Venezuelans at the Cedros port of entry before being sent back home on Sunday.

Derek Achong

A group of Venezuelan migrant women and children, who were deported from Trinidad and Tobago on Sunday morning although legal proceedings were pending, could not be returned to this country pursuant to a court order yesterday.

When the case was called virtually before Justice Avason Quinlan-Williams yesterday, Senior Counsel Reginald Armour, who led the legal team for several Government ministries and agencies, indicated that the group could not be returned as ordered as they were already on La Barra Isle, which is located in Venezuelan territorial waters.

Armour also explained that their current location meant that the habeas corpus lawsuit challenging their detention by State officials, could not continue as the court no longer had the jurisdiction to hear the case.

Attorney Nafeesa Mohammed, who led the migrants’ legal team, repeatedly pleaded with Armour ask his clients, which included the Office of the Attorney General and Ministry of National Security, to communicate with Venezuelan authorities to help facilitate the group’s return her so the case could be heard.

Mohammed said she was disheartened by the conduct of State officials in the case, as based on her information two civilian vessels with the 16 minors and three adults were afloat near the T&T/Venezuela maritime boarder when Quinlan-Williams made her order for them to return on Sunday evening. She said she even personally called the T&T Coast Guard after midnight on Sunday to give them the vessels’ locations at that time, as they were reportedly running low on fuel.

“The Coast Guard would have had ample opportunity to make contact with the captains to have the children returned to comply with this court’s order,” she said.

Mohammed also called for the State’s intervention on humanitarian grounds.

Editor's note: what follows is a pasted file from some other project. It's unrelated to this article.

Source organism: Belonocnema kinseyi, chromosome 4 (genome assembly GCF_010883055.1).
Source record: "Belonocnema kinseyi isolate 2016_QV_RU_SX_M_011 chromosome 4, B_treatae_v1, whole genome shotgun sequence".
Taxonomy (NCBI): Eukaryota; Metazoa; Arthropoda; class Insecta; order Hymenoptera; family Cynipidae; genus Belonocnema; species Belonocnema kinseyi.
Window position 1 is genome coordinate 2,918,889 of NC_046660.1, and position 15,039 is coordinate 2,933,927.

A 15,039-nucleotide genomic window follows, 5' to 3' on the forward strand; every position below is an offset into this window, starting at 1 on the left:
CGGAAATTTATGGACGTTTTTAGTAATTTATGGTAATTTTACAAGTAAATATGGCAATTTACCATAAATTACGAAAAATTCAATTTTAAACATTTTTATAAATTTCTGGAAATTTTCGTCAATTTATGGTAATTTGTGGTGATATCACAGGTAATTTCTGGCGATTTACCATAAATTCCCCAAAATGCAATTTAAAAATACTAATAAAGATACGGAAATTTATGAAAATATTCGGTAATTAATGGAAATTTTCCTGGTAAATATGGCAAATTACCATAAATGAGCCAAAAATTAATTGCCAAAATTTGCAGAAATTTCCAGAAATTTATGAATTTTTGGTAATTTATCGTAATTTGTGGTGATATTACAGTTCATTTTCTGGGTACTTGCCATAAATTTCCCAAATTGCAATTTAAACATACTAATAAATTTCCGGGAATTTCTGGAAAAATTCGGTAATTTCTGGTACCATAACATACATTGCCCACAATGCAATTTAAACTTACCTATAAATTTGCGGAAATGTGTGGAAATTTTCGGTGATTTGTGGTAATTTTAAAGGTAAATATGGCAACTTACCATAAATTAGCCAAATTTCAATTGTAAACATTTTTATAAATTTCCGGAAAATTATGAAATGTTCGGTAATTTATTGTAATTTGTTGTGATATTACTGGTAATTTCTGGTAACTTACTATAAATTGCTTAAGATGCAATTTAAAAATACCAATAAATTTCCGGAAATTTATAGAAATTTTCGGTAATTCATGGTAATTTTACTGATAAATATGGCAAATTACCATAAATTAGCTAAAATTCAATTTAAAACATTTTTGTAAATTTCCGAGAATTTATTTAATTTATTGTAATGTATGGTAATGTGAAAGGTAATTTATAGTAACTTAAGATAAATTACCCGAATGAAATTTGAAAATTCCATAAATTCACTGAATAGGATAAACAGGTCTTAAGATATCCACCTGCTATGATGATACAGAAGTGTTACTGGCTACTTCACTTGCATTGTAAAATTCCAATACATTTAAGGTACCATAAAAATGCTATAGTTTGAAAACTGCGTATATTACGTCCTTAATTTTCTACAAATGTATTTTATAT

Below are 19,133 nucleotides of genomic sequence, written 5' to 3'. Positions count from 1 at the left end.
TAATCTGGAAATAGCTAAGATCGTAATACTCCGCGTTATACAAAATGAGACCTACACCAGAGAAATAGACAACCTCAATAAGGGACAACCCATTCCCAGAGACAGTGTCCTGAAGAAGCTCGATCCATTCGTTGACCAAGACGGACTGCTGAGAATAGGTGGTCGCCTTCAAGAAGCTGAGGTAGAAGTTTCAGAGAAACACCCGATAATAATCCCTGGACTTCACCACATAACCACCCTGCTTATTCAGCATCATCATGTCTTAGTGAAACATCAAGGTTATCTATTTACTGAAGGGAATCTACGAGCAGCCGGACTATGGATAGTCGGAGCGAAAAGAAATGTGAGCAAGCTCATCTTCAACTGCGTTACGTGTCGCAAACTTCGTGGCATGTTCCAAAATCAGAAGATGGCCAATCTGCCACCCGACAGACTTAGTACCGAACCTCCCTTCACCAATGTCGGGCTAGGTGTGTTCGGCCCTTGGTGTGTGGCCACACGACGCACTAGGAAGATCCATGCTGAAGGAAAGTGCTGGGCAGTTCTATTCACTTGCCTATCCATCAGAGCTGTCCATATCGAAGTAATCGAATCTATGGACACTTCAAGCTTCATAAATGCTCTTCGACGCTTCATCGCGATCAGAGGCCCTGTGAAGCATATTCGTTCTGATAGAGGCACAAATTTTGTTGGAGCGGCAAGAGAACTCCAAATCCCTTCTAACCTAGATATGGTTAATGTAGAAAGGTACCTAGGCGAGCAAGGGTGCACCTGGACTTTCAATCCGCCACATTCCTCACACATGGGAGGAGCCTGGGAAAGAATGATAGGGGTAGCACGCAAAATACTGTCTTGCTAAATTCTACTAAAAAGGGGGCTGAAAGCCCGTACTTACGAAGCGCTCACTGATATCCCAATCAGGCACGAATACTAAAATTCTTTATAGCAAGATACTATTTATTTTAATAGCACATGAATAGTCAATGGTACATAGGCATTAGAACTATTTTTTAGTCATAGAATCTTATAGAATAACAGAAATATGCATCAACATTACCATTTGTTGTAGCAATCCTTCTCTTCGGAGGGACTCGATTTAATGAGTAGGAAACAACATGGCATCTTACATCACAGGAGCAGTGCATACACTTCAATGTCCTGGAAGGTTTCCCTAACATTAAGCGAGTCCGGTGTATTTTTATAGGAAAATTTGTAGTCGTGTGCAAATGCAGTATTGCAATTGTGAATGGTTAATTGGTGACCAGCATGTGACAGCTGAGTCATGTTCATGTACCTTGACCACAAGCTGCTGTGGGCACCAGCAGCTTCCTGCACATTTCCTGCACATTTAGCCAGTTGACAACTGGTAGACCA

“These technicalities do not take into account the best interests of the children,” Mohammed said, as she noted that the children’s parents, who registered to live and work in T&T under a Government programme last year, were worried as they were unsure of the children’s current whereabouts and wellbeing.

Mohammed noted that one parent was able to speak to her young son, who claimed he had not had anything to eat or drink since leaving Trinidad and was constantly vomiting due to rough seas.

Responding to the submissions, Armour said the court had to dismiss the case as it was limited to the detention of the migrants by State agencies. He also said the course of action suggested by Mohammed would not be possible in the current circumstances.

“Their detention is no longer a live issue,” Armour said.

Quinlan-Williams eventually agreed with Armour and dismissed the case.

Despite the outcome of the case, Mohammed still requested that the State pay her clients’ legal costs for the short-lived lawsuit.

In response, Armour noted that his clients were entitled to request the same from the children’s relatives, as they essentially lost the lawsuit. However, he said his clients were waiving their right to make such a claim as they recognised the legitimate humanitarian issues in the case.

“My clients are not inhumane,” Armour said.

Attorney Yohann Niles, who represented Police Commissioner Gary Griffith, also suggested all the parties bear their own legal costs based on the nature of the case.

Quinlan-Williams also agreed and so ordered.

The group was detained shortly after arriving in Chatam last Tuesday.

The migrants, the youngest of whom is four-months-old, were tested for COVID-19 and were all found to be negative. They were then held in custody at several police stations until their deportation on Sunday. The migrants were placed on two civilian vessels and escorted out of T&T waters by the Coast Guard.

The State was also represented by Raphael Adjodha, Kendra Mark and Tenille Ramkissoon, while Jerome Riley appeared alongside Mohammed for the migrants.